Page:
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Feminine 'Follies'


Among the Oklahoma Book Award finalists is Theasa Tuohy’s novel of love during wartime.

Sarah Lobban April 10th, 2013

Oklahoma Book Awards
6:30 p.m. Saturday
Jim Thorpe Museum and Oklahoma Sports Hall of Fame
www.odl.state.ok.us
$50-$60

After years working as a newspaper journalist, Theasa Tuohy knows the hallmarks of strong reporting: accuracy, clear voice, compelling quotes and, above all, a good story.

The Oklahoma City native grew up in a family brimming with stories: Her grandfather participated in the Land Run of 1889; her mother was a barnstorming pilot. After moving to California with her family, Tuohy attended the University of California at Berkeley and later relocated to New York.

Her debut novel, The Five O’Clock Follies: What’s a Woman Doing Here, Anyway?, is set during the Vietnam War and tells the story of beautiful freelance journalist Angela Martinelli as she strives to excel in what at the time was considered a man’s job: war correspondent.

A recent divorcée, Martinelli is drawn into a love triangle between two very different men, both reporters themselves. As the fighting in Vietnam escalates, so do tensions between the three.

Martinelli’s strongest devotion is to her work, and both men may be underestimating the sacrifices she is willing to take to maintain it.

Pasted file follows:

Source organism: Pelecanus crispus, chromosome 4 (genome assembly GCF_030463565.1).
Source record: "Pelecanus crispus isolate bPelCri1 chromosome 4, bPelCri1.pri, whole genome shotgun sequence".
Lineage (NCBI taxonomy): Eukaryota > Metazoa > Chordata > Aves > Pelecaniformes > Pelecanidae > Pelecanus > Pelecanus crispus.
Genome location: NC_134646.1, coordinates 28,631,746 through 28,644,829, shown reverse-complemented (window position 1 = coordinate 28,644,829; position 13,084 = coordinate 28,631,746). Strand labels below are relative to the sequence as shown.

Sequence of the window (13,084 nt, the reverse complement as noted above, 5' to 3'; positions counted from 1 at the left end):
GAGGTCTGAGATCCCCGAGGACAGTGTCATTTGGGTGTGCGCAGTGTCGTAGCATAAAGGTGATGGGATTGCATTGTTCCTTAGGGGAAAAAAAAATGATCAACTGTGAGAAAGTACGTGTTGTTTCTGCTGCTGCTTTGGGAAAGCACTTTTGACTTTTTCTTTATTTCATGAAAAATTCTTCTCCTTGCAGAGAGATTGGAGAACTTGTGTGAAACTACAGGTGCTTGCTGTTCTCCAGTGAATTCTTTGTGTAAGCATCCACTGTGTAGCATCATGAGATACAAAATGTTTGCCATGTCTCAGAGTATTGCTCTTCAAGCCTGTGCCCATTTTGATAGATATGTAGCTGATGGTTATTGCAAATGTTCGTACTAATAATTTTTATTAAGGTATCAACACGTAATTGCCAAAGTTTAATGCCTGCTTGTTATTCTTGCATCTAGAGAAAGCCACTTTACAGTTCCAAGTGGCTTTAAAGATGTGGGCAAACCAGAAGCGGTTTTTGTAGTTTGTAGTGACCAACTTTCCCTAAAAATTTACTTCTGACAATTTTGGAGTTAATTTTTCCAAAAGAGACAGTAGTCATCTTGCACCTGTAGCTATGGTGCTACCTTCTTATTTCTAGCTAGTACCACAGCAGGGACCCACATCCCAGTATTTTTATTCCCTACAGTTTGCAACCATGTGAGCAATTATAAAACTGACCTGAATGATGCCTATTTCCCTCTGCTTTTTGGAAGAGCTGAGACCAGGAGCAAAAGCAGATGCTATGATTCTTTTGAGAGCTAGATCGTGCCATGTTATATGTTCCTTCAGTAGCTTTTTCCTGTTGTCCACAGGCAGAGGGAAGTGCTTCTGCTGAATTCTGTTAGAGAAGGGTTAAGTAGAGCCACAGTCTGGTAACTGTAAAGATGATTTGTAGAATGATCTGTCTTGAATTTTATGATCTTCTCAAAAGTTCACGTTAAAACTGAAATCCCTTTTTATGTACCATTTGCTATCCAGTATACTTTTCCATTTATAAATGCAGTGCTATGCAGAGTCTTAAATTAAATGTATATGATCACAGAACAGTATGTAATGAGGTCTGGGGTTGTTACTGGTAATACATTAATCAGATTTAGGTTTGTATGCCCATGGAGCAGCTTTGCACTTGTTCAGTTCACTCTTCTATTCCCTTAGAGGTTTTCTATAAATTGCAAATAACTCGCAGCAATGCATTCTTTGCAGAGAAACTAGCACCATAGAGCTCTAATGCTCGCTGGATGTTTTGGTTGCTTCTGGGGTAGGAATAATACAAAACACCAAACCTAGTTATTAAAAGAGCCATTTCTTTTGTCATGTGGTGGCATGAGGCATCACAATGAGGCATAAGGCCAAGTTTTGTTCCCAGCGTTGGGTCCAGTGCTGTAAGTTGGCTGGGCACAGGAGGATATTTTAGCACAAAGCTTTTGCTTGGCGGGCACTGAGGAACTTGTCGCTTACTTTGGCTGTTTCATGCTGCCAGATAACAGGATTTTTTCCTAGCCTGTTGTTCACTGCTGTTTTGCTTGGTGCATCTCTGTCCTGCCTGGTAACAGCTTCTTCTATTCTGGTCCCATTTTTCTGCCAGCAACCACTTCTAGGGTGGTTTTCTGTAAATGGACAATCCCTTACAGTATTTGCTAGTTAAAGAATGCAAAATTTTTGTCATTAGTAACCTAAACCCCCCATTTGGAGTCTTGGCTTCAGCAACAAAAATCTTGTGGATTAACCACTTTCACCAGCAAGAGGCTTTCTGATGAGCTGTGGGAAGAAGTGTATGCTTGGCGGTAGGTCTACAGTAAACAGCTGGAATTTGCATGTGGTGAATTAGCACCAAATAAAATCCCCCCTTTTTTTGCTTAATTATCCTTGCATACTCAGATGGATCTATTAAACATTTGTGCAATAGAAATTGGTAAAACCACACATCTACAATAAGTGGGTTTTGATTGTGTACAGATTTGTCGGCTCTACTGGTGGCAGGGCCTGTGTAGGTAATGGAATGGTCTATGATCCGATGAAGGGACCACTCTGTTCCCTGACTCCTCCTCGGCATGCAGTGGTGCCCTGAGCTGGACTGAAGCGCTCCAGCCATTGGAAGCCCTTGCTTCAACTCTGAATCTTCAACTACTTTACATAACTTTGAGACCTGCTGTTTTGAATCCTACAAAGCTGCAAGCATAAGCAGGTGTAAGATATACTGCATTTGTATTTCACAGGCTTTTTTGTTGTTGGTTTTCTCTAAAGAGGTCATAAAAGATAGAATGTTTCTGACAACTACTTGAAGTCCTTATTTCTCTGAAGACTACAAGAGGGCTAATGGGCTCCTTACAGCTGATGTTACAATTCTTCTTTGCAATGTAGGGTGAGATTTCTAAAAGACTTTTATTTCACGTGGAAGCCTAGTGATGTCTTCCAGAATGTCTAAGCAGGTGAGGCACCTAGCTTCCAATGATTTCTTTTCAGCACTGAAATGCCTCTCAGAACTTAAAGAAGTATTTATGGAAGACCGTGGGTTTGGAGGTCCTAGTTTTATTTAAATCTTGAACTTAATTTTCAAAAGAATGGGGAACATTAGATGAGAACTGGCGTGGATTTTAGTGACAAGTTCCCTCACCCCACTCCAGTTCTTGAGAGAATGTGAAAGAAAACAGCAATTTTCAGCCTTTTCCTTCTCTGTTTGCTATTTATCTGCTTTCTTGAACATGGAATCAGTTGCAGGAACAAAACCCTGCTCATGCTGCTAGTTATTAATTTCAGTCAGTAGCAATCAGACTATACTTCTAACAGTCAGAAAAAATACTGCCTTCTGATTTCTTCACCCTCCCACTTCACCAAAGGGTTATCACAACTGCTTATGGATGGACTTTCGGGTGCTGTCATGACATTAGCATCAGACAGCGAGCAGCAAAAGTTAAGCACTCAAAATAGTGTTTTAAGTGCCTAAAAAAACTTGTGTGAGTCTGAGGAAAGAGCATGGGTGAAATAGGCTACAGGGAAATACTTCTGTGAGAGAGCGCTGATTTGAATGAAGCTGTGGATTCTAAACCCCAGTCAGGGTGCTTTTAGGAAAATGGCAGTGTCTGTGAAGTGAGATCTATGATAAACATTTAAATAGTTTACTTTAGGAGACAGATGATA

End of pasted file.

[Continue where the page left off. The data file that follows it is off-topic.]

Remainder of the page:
To ensure the novel’s historical accuracy, Tuohy did extensive research, including traveling to Vietnam. She stayed in the same hotel room her character does — at the same hotel where legendary British author Graham Greene is said to have written The Quiet American.

“As a reporter, I was not going to have a wrong street name,” Tuohy said. “Any writer will talk about the telling detail that can bring everything to life, so I went to Vietnam.”

The effort she put into her work did not go unappreciated. Follies is a finalist in the fiction category of the 2013 Oklahoma Book Awards. Sponsored by the Oklahoma Center for the Book, the awards recognize the work of an author in or from Oklahoma, or a work that is Oklahoma-themed.

The winners will be announced Saturday. Authors at the ceremony will sign books and meet readers.

Her career has taken her far — literally. Tuohy recently traveled to France to give a talk about Follies at The American Library in Paris. After the Oklahoma Book Awards, she will travel to London for the debut of a musical she co-wrote.

She recently finished another novel set in the Sooner State. Like Follies, it features strong female protagonists: an Oklahoman stunt pilot in the 1929 Powder Puff Derby and a New York tabloid reporter.

The author is currently writing a murder-mystery caper set in Paris.

“It seems like all these things are kind of coming together at once,” Tuohy said.

 
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